Planning ahead for your future health care needs also includes completing legal documents, making financial arrangements, and if necessary, appointing a health care advocate. Download the AARP’s free long-term care resource guide here.
If you are married and both you and your spouse are considering a move to a senior living community, you may be wondering what happens if one of you has advancing care needs. It’s typical for senior couples to experience different health challenges and sometimes these challenges mean one spouse needs a different level of care. For example, a couple may start in an assisted living apartment together but after some time one of them begins to experience symptoms of Alzheimer’s disease or another type of dementia. If you are living in a community that offers both Assisted Living and Memory Care, it’s possible that you can continue living together in the same apartment with additional support from a care partner specialized in memory care. In some situations, it might not be best for both spouses to stay in the same apartment, but in a life plan community or a senior living community that offers many levels of care, you won’t experience a complete separation. Learn more about the signs and stages of dementia.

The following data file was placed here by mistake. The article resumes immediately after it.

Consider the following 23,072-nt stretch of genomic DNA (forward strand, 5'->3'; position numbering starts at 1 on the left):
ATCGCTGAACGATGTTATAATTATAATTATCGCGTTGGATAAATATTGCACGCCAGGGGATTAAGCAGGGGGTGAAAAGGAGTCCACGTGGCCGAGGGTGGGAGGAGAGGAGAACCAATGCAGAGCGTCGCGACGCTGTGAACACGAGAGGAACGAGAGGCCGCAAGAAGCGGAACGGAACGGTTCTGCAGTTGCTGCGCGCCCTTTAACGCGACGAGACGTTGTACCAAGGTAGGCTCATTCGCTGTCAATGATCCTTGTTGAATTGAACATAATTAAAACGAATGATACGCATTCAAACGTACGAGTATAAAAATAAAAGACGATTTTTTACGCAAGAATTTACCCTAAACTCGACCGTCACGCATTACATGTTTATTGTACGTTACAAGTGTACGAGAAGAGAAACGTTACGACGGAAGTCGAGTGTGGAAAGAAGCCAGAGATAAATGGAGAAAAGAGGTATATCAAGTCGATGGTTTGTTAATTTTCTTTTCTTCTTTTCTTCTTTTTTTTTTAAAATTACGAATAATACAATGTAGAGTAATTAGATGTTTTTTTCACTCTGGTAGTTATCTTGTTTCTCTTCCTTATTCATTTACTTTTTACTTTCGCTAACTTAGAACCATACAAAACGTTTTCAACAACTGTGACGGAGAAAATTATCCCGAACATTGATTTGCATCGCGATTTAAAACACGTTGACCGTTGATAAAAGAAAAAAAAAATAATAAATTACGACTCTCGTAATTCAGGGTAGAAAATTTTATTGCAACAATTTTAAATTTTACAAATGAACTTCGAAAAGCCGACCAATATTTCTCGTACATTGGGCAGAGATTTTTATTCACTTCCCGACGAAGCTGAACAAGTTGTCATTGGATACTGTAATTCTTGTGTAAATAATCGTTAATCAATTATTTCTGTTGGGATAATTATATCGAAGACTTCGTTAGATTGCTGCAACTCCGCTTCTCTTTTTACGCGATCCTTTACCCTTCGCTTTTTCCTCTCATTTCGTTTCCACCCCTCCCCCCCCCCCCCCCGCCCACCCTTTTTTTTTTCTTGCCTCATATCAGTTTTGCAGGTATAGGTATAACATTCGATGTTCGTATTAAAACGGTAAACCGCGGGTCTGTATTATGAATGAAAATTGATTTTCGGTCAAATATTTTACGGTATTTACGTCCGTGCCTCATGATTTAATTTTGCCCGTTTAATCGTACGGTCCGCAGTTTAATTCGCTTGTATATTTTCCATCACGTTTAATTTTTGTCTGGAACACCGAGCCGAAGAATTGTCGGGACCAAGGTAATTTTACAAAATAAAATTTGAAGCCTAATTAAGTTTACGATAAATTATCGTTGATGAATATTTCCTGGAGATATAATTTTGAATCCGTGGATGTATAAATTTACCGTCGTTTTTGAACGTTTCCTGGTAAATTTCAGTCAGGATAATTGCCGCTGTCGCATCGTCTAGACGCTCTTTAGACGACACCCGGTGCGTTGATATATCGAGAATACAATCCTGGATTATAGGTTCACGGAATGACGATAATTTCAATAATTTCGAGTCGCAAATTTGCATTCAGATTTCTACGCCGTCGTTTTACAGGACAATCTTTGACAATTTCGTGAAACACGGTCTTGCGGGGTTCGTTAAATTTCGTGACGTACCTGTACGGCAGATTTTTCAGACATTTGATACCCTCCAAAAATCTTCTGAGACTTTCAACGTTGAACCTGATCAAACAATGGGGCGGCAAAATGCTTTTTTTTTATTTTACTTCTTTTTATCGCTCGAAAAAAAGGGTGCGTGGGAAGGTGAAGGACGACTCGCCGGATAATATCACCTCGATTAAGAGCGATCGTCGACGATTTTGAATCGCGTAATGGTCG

With senior living communities in Texas, Oklahoma, and Colorado, we offer a variety of warm and caring housing options including independent living, assisted living, and memory support services. Our engaging lifestyle programs offer an enriching, personalized experience no matter what level of care is needed.
Our goal is to create an environment where residents can discover their passions, be supported, and feel understood. We know you have your unique story, cultural heritage, and personal interests that deserve to be valued. We recognize every successful aging journey is unique and we support that individuality by tailoring programs, activities, and health care services to meet you where you are and provide what you might need in the future. We are proud to be a community resource to help you understand the living options available to you. Download our senior living resource guide, “Helping You Make an Empowered Decision” here.